T is for Trauma

(This post is part of my ongoing series ABCs of Hospital Chaplaincy.)

There are not many places you’ll still see a pager in 2018, but the hospital where I work is one of them. I have the small black beeper clipped to my lapel or in my pocket (if I’m lucky enough to find an outfit with pockets that day) at all times when on duty. The tones of my hospital pager are as familiar to me as . . . well, as any sound you’ve heard almost daily for over ten years. I always set mine to “Pleasing Alert” and that particular series of beeps is the most pleasing of all the options, it’s true. There are some times, though, when the Pleasing Alert is not what I hear. If the beeps instead are jarring, tapping out the same rhythm that in Morse Code means “S-O-S,” then I know that this is a trauma call. Continue reading “T is for Trauma”

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Loosing Hope

This can be a tough time of year for hospital work. As a chaplain, I often see the most tragic situations, and they take on an even sadder air around the holidays. Nobody wants to remember Christmas as “the day Dad died” or “the anniversary of Gramma’s stroke.” But it happens. It’s easy to get pulled under by the seemingly hopeless situations. So I wasn’t surprised when I saw a dear friend and fellow chaplain post her status update on Facebook: “Christmas Eve in a Level One Trauma Center may cause me to loose all hope.” Continue reading “Loosing Hope”

E is for Emergency Room

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(This is the fifth in the series ABCs of Hospital Chaplaincy.)

It is the beating heart of the hospital. It’s also the only place I’ve ever seen a human heart beating (or struggling to beat) inside someone’s chest, up close and personal. I never know quite what I’m walking into when I get a call to the ER. Chaplains are part of the trauma team, automatically paged in the event of a trauma call. (More on that when we get to the letter T.) But there are many other reasons we get requests to come to the emergency room. It’s one of the units where I spend the most time. My closest friends on staff at the hospital are those who work the ER. (Incidentally, it is more appropriately called the emergency department, since it comprises many rooms. But thanks to those pharmaceutical commercials, when I hear ED I can only think of erectile dysfunction, so it remains the ER for me.)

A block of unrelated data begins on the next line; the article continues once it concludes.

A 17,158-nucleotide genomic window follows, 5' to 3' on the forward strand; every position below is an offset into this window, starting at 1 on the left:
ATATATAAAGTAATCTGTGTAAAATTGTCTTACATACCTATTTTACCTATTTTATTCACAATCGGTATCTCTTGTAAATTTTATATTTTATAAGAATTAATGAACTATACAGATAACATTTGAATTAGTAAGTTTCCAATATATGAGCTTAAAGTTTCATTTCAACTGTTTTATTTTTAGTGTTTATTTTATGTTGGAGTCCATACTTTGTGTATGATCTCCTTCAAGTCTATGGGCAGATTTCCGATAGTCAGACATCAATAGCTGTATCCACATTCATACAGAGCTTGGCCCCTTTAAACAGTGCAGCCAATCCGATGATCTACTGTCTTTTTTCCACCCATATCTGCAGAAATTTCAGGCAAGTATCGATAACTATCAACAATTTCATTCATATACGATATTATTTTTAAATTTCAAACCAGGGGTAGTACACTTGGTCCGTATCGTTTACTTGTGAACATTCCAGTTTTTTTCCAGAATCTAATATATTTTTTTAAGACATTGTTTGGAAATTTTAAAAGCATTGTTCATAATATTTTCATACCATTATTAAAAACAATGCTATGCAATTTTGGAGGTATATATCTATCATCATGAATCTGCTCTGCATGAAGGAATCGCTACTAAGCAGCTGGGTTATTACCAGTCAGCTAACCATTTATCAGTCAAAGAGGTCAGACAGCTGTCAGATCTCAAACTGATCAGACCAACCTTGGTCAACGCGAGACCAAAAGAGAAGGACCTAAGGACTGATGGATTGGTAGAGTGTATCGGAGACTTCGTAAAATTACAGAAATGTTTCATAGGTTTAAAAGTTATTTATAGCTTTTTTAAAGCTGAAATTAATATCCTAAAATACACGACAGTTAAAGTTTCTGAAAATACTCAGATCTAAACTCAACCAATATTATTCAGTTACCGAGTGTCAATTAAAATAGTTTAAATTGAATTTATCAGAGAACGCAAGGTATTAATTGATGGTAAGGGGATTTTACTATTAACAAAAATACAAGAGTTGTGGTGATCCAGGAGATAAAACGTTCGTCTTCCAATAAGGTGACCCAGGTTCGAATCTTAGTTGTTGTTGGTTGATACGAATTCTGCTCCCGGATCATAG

Here, it’s all about crisis. Almost nobody wakes up in the morning planning on being in the ER later that day. The things that bring people here are sudden and surprising. Continue reading “E is for Emergency Room”

About the title, part 1: Chaplain

Other than my first name, “Chaplain” is the one word I get called most often.  Come to think of it, I may even answer to “Chaplain” more often than to “Stacy.”  I began as a chaplain intern in 2006, and since then it has become not only my career and calling, but a huge part of my identity.  Being a chaplain has definitely changed me and what I believe in lots of ways.  I would even go so far as to say that becoming a chaplain has changed the God I believe in, but I’m okay with that.  I was believing in the wrong one before, a god too small, too easy.  And even now, I know my best guess at Who/What I’m worshiping can’t possibly be right.  But since I’m going to err anyway, I’d rather err on the side of grace and love.  That’s what I try to do in the hospital, where God somehow trusts me to walk alongside those who are suffering, bringing their awareness not only to my presence but to the presence of God who is Love, and hopefully showing them in some real way that they are not alone. Continue reading “About the title, part 1: Chaplain”